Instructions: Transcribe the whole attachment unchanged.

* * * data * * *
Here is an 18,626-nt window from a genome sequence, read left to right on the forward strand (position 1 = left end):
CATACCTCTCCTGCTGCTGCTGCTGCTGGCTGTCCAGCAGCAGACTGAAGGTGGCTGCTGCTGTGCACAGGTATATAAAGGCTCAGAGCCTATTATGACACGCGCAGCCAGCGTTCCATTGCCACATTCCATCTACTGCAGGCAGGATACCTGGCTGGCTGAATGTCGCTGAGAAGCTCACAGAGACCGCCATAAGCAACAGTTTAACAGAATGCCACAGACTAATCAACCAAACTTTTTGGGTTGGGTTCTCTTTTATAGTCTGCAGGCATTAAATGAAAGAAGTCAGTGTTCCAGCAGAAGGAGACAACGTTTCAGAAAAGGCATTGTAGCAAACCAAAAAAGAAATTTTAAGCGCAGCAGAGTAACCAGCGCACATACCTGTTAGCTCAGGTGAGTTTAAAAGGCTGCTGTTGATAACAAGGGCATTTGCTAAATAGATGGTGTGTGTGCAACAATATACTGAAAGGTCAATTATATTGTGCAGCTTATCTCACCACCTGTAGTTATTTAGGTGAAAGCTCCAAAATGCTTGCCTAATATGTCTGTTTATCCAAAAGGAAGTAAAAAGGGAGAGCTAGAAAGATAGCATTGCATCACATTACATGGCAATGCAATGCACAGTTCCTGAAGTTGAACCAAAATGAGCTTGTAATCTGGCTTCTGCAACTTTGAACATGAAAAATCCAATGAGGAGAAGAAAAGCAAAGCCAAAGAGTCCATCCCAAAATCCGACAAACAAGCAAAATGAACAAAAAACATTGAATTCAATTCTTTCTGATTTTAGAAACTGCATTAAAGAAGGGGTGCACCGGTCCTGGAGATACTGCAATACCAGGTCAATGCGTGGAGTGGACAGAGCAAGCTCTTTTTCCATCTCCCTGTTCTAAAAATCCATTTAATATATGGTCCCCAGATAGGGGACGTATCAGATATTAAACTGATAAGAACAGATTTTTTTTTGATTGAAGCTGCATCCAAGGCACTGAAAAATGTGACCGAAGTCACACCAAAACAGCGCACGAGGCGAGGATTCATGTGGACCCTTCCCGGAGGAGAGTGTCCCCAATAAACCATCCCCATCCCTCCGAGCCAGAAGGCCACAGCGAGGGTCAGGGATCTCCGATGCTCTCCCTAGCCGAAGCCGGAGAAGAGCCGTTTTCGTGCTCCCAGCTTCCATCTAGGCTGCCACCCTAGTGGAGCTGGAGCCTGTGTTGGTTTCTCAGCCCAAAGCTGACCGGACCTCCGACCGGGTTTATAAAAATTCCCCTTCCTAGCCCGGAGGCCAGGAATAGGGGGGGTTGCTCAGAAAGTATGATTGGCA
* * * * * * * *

Here is an 18,626-nt window from a genome sequence, read left to right on the forward strand (position 1 = left end):
CATACCTCTCCTGCTGCTGCTGCTGCTGGCTGTCCAGCAGCAGACTGAAGGTGGCTGCTGCTGTGCACAGGTATATAAAGGCTCAGAGCCTATTATGACACGCGCAGCCAGCGTTCCATTGCCACATTCCATCTACTGCAGGCAGGATACCTGGCTGGCTGAATGTCGCTGAGAAGCTCACAGAGACCGCCATAAGCAACAGTTTAACAGAATGCCACAGACTAATCAACCAAACTTTTTGGGTTGGGTTCTCTTTTATAGTCTGCAGGCATTAAATGAAAGAAGTCAGTGTTCCAGCAGAAGGAGACAACGTTTCAGAAAAGGCATTGTAGCAAACCAAAAAAGAAATTTTAAGCGCAGCAGAGTAACCAGCGCACATACCTGTTAGCTCAGGTGAGTTTAAAAGGCTGCTGTTGATAACAAGGGCATTTGCTAAATAGATGGTGTGTGTGCAACAATATACTGAAAGGTCAATTATATTGTGCAGCTTATCTCACCACCTGTAGTTATTTAGGTGAAAGCTCCAAAATGCTTGCCTAATATGTCTGTTTATCCAAAAGGAAGTAAAAAGGGAGAGCTAGAAAGATAGCATTGCATCACATTACATGGCAATGCAATGCACAGTTCCTGAAGTTGAACCAAAATGAGCTTGTAATCTGGCTTCTGCAACTTTGAACATGAAAAATCCAATGAGGAGAAGAAAAGCAAAGCCAAAGAGTCCATCCCAAAATCCGACAAACAAGCAAAATGAACAAAAAACATTGAATTCAATTCTTTCTGATTTTAGAAACTGCATTAAAGAAGGGGTGCACCGGTCCTGGAGATACTGCAATACCAGGTCAATGCGTGGAGTGGACAGAGCAAGCTCTTTTTCCATCTCCCTGTTCTAAAAATCCATTTAATATATGGTCCCCAGATAGGGGACGTATCAGATATTAAACTGATAAGAACAGATTTTTTTTTGATTGAAGCTGCATCCAAGGCACTGAAAAATGTGACCGAAGTCACACCAAAACAGCGCACGAGGCGAGGATTCATGTGGACCCTTCCCGGAGGAGAGTGTCCCCAATAAACCATCCCCATCCCTCCGAGCCAGAAGGCCACAGCGAGGGTCAGGGATCTCCGATGCTCTCCCTAGCCGAAGCCGGAGAAGAGCCGTTTTCGTGCTCCCAGCTTCCATCTAGGCTGCCACCCTAGTGGAGCTGGAGCCTGTGTTGGTTTCTCAGCCCAAAGCTGACCGGACCTCCGACCGGGTTTATAAAAATTCCCCTTCCTAGCCCGGAGGCCAGGAATAGGGGGGGTTGCTCAGAAAGTATGATTGGCA